Remember one drives torque. The Prius pulls 82 ft-lbs while the Jetta/Golf/NB pulls 177 ft-lbs and the Passat pulls 247 ft-lbs. The Lupo 1.4L 3cyl TDI weighs in at a lightweight 100ft-lbs (and 61HP, not 45) with a car that is 800lbs lighter than the prius. The reason for bringing this up was to point out that the Lupo (although I've never driven one) would be decently sporty at least on par with a Prius and it could do this without the need for advanced and complex drivetrain components.

    Since that issue is raised it would be my preference (always the geek/engineer) to see a purely electric drivetrain car with at wheel (if not in hub) motors powered by a central battery/diesel engine. Diesel engines are very well suited to running electric generators, plus all the benefits of diesel (multiple fuel, efficiency, safety, emissions) are realized. A team of students at San Diego State University actually built a 2 seater sports car hybrid using an engine from a Lupo. I think it was called the L3 Enigma.

    As I have stated, there are many misconceptions about diesel technology. A lot has changed since the 1970s yet many people are unaware of these changes. Diesels however certainly aren't for everyone and I have no problem admitting that, I just don't want the technology to be misrepresented. The fun factoid for the day is that when a diesel engine is turning at a greater speed than requested by throttle control (i.e. coasting or decelerating.) zero fuel is injected into the cylinders. Decelerating in gear is a good way to boost fuel economy while driving a diesel.
  • "The Lupo is not nearly the same size as a Prius. The Lupo sold in Europe is a sub-sub-compact that is designed to carry 2 people in city driving."

    .

    Sorry, but you got your facts wrong. Yes you're correct, the Lupo is tiny. Lupo = Mini Cooper in approximate size/shape.

    But you got the rest wrong. Lupo carries *5* people (not 2). And it CAN be driven on the highway (not just the city) at 100 miles an hour!

    And if I could, I would sell my Insight and buy the Lupo 80MPG/3L car right now, because it gets higher fuel economy and more torque (better driveability) and is not limited to only 2 people. I'd like to see VW bring the Lupo to America and steal the "highest mpg" title away from Honda.

    .

    Here's a review of Der Lupo: http://www.vwvortex.com/artman/publish/article_319.shtml

    Troy :-)
  • blueiedgodblueiedgod Posts: 2,797
    But you got the rest wrong. Lupo carries *5* people (not 2). And it CAN be driven on the highway (not just the city) at 100 miles an hour!

    Not 5 American's, 5 Europeans. With a 850 lbs load capacity 5 average american's will weigh 1000 lbs, while 5 average Europeans will probably be at the limit of maximum payload.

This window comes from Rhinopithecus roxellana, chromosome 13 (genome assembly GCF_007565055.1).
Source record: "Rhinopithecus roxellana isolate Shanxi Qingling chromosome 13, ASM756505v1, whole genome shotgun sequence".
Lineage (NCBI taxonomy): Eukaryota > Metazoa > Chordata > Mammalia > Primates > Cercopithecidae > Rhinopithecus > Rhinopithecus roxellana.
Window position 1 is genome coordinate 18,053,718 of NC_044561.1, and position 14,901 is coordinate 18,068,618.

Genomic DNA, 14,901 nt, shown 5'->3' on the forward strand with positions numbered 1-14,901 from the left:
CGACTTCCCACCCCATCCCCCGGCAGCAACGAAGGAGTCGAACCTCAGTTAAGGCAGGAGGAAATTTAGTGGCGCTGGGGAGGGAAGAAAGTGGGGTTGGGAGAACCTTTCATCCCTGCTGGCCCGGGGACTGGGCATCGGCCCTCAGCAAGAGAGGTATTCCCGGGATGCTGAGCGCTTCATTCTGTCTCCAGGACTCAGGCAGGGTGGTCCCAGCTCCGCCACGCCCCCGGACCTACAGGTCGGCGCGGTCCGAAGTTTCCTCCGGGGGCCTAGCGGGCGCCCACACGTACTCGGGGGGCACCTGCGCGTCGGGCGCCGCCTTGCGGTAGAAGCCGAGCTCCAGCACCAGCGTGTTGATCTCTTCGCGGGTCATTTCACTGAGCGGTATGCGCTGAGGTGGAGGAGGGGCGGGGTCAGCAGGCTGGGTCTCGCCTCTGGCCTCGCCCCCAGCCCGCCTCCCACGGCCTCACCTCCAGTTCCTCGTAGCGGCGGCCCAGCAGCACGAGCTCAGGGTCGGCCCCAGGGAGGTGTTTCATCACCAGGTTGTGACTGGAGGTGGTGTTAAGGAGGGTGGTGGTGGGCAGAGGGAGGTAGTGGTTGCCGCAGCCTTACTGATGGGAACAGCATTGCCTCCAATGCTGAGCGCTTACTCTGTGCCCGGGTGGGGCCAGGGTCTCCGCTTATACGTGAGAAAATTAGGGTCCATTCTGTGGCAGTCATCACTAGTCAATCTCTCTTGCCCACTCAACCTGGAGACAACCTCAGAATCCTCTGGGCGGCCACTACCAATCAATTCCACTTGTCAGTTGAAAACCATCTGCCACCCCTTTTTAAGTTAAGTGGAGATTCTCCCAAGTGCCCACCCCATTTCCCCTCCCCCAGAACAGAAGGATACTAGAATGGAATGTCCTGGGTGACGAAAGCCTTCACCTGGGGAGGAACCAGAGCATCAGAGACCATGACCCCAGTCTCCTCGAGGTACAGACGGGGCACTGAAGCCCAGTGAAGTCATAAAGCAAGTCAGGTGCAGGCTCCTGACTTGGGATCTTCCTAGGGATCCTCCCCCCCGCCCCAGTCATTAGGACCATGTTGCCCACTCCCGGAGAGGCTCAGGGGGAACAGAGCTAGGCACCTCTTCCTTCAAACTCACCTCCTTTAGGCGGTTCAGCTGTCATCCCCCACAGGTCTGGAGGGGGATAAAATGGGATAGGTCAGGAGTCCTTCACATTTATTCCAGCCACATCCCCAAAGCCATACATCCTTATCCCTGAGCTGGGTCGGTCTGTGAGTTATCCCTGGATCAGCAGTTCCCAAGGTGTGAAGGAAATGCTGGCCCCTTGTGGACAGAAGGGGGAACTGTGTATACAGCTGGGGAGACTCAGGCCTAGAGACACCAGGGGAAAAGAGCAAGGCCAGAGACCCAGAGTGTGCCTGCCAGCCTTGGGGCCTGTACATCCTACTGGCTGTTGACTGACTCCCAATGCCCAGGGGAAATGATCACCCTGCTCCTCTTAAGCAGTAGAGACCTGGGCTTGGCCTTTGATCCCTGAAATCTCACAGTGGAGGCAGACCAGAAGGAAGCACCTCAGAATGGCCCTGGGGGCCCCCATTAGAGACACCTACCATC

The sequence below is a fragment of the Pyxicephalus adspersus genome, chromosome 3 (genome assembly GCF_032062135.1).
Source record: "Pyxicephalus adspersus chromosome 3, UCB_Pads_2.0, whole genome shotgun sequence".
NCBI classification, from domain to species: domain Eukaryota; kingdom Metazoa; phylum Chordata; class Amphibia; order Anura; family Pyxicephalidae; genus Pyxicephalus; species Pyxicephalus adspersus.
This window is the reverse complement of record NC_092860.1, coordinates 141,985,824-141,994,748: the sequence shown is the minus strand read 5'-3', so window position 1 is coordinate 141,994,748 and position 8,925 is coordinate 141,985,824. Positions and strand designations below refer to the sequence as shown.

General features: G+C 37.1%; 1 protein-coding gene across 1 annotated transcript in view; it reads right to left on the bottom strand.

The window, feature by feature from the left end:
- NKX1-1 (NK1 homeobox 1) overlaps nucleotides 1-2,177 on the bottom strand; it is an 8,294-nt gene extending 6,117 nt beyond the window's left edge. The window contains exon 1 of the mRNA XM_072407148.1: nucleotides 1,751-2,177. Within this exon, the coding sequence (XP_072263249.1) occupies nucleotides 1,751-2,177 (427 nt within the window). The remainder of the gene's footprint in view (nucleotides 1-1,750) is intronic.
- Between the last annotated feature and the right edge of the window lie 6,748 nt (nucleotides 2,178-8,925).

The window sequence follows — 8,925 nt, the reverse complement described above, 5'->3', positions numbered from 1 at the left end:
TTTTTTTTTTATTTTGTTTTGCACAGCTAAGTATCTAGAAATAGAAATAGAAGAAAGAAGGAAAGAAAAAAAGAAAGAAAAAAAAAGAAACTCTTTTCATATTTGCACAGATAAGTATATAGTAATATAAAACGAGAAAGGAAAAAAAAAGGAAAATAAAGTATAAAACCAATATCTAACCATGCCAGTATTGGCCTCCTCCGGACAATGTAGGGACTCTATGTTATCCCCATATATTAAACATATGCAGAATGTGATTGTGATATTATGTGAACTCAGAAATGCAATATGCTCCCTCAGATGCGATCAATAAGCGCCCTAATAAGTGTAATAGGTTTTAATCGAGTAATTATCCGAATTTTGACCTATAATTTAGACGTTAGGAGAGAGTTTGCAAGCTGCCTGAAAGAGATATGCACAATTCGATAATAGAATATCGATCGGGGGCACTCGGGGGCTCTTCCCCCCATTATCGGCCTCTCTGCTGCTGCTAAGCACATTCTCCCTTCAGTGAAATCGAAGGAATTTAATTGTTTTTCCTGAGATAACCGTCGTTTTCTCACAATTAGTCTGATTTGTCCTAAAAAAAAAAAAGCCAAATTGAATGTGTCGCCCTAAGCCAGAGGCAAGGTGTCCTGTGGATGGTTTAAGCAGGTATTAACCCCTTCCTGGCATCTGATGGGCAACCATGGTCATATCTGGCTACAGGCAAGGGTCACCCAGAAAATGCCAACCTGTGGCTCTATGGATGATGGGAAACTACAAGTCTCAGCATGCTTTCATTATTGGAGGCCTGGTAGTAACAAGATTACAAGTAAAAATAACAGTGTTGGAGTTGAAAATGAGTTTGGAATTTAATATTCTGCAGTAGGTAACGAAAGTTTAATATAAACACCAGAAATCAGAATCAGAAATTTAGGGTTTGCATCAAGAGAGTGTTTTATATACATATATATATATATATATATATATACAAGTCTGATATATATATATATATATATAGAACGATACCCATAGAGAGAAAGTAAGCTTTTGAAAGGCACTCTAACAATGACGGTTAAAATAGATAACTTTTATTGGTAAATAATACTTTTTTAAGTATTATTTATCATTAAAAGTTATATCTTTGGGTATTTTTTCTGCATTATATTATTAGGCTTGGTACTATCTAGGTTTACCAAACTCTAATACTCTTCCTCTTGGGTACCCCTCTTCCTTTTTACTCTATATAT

• joebeattjoebeatt Posts: 50
    Gagrice claims that VW is safer than Toyota or Honda. This is not true, just look at http://www.euroncap.com/content/safety_ratings/details.php?id1=3&id2=193 which shows that the Prius got the maximum result in crash testing. Also the German Auto Motor und Sport did a brake test that showed that the Prius has better brakes than the VW.

    Furthermore I'm amazed to see the enthusiasm that seems to be building up for diesels in the USA (I'm from Europe). Diesel is so amazingly dirty, it kills millions of people around the world every year. Read about it on http://www.nrdc.org/air/transportation/ebd/chap1.asp and especially the latest part of the article:

    The small particles which come from diesel exhaust are particularly dangerous because they are coated with a mixture of chemicals such as polycyclic aromatic hydrocarbons, nitroaromatics, benzene, dioxins, and other toxicants. The particles act like a special delivery system which places these toxic chemicals deep within our bodies. Some asthma medications use the principle of delivering a beneficial drug in a fine inhaled aerosol. Diesel exhaust is like a perversion of a drug delivery system which delivers hazardous toxicants into our lungs. The particles are retained in the body along with the toxic chemical hitchhikers which would otherwise be quickly eliminated.
  • Diesel particulate is a problem of course and no one is going to deny that. However, there are some mitigating factors that should also be looked at (returning to my prior comments on misunderstanding the technology).

    Particulate waste is produced mainly by carbon building up around a "nucleus" particle, mainly sulfer. One can significantly reduce particulate emissions by using a cleaner diesel. For instance, bio-diesel has as far as I know far reduced emissions of all mentioned types of wastes with equivalent or so NOx emissions. I would be interested in seeing the mentioned study done in Europe.